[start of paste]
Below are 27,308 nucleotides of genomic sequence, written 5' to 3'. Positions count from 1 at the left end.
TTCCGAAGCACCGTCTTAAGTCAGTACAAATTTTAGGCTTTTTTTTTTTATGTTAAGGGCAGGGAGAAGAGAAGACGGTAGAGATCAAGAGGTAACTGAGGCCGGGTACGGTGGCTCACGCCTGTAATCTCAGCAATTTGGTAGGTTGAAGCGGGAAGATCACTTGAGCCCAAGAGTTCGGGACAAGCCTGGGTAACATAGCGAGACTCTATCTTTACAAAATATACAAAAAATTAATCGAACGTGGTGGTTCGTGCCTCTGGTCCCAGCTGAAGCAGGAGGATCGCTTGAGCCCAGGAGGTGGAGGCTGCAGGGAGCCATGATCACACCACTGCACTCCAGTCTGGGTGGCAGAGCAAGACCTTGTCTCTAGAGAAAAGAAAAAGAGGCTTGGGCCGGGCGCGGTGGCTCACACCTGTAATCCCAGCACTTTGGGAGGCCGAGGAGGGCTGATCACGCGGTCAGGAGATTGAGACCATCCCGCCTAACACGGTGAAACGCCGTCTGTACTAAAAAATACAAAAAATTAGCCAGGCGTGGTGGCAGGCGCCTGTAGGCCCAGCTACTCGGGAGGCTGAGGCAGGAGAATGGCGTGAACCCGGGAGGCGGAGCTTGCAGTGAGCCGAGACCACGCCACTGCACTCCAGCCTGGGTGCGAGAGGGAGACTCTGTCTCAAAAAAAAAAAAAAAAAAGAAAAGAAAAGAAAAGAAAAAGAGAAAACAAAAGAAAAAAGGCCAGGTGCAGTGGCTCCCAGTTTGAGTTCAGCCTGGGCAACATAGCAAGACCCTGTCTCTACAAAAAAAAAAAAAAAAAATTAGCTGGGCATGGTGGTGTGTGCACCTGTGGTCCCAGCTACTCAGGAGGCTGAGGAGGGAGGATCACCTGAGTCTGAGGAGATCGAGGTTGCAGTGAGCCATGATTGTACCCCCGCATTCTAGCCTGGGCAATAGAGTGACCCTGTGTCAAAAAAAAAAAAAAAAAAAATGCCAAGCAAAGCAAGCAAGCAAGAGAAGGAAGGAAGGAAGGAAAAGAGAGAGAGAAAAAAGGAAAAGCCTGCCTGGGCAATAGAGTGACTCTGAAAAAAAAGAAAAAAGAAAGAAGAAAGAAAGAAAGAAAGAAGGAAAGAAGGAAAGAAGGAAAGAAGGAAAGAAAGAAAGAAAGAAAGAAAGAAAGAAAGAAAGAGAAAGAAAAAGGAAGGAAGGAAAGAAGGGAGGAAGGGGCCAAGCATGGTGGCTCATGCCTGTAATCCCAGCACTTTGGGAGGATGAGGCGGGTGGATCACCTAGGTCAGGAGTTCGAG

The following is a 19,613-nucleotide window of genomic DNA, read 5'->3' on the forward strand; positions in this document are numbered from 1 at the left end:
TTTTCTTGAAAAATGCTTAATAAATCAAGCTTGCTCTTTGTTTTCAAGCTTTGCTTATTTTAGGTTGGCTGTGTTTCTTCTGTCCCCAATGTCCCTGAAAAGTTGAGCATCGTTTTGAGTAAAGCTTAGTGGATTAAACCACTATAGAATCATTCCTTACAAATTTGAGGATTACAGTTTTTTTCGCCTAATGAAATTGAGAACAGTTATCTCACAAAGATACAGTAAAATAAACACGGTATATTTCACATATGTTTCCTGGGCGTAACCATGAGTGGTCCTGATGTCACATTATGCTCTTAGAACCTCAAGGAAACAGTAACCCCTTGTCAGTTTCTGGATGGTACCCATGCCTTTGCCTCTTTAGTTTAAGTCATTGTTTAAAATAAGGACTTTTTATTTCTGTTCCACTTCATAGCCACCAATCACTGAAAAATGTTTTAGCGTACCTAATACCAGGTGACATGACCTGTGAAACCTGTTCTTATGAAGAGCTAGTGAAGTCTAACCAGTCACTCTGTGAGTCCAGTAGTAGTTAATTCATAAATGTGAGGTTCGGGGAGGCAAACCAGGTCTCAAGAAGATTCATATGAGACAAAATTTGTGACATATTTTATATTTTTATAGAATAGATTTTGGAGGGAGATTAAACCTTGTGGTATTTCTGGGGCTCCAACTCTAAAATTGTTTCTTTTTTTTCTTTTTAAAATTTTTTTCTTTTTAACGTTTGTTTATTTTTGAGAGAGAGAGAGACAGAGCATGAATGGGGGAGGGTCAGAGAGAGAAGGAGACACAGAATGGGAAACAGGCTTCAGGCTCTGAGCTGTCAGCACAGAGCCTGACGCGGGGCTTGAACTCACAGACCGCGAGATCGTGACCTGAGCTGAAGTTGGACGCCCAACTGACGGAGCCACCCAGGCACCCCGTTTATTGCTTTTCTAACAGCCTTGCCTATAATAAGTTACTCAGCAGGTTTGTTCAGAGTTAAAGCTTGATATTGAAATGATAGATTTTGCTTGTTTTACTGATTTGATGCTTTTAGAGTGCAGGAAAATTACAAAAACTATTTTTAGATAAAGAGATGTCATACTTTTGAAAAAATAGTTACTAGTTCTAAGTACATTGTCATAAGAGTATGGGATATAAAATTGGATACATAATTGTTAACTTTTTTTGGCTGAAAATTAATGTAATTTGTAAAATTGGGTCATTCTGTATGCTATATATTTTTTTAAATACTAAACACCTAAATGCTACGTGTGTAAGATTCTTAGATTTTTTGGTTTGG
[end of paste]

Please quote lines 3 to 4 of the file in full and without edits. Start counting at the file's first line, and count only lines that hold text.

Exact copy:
The following is a 19,613-nucleotide window of genomic DNA, read 5'->3' on the forward strand; positions in this document are numbered from 1 at the left end:
TTTTCTTGAAAAATGCTTAATAAATCAAGCTTGCTCTTTGTTTTCAAGCTTTGCTTATTTTAGGTTGGCTGTGTTTCTTCTGTCCCCAATGTCCCTGAAAAGTTGAGCATCGTTTTGAGTAAAGCTTAGTGGATTAAACCACTATAGAATCATTCCTTACAAATTTGAGGATTACAGTTTTTTTCGCCTAATGAAATTGAGAACAGTTATCTCACAAAGATACAGTAAAATAAACACGGTATATTTCACATATGTTTCCTGGGCGTAACCATGAGTGGTCCTGATGTCACATTATGCTCTTAGAACCTCAAGGAAACAGTAACCCCTTGTCAGTTTCTGGATGGTACCCATGCCTTTGCCTCTTTAGTTTAAGTCATTGTTTAAAATAAGGACTTTTTATTTCTGTTCCACTTCATAGCCACCAATCACTGAAAAATGTTTTAGCGTACCTAATACCAGGTGACATGACCTGTGAAACCTGTTCTTATGAAGAGCTAGTGAAGTCTAACCAGTCACTCTGTGAGTCCAGTAGTAGTTAATTCATAAATGTGAGGTTCGGGGAGGCAAACCAGGTCTCAAGAAGATTCATATGAGACAAAATTTGTGACATATTTTATATTTTTATAGAATAGATTTTGGAGGGAGATTAAACCTTGTGGTATTTCTGGGGCTCCAACTCTAAAATTGTTTCTTTTTTTTCTTTTTAAAATTTTTTTCTTTTTAACGTTTGTTTATTTTTGAGAGAGAGAGAGACAGAGCATGAATGGGGGAGGGTCAGAGAGAGAAGGAGACACAGAATGGGAAACAGGCTTCAGGCTCTGAGCTGTCAGCACAGAGCCTGACGCGGGGCTTGAACTCACAGACCGCGAGATCGTGACCTGAGCTGAAGTTGGACGCCCAACTGACGGAGCCACCCAGGCACCCCGTTTATTGCTTTTCTAACAGCCTTGCCTATAATAAGTTACTCAGCAGGTTTGTTCAGAGTTAAAGCTTGATATTGAAATGATAGATTTTGCTTGTTTTACTGATTTGATGCTTTTAGAGTGCAGGAAAATTACAAAAACTATTTTTAGATAAAGAGATGTCATACTTTTGAAAAAATAGTTACTAGTTCTAAGTACATTGTCATAAGAGTATGGGATATAAAATTGGATACATAATTGTTAACTTTTTTTGGCTGAAAATTAATGTAATTTGTAAAATTGGGTCATTCTGTATGCTATATATTTTTTTAAATACTAAACACCTAAATGCTACGTGTGTAAGATTCTTAGATTTTTTGGTTTGG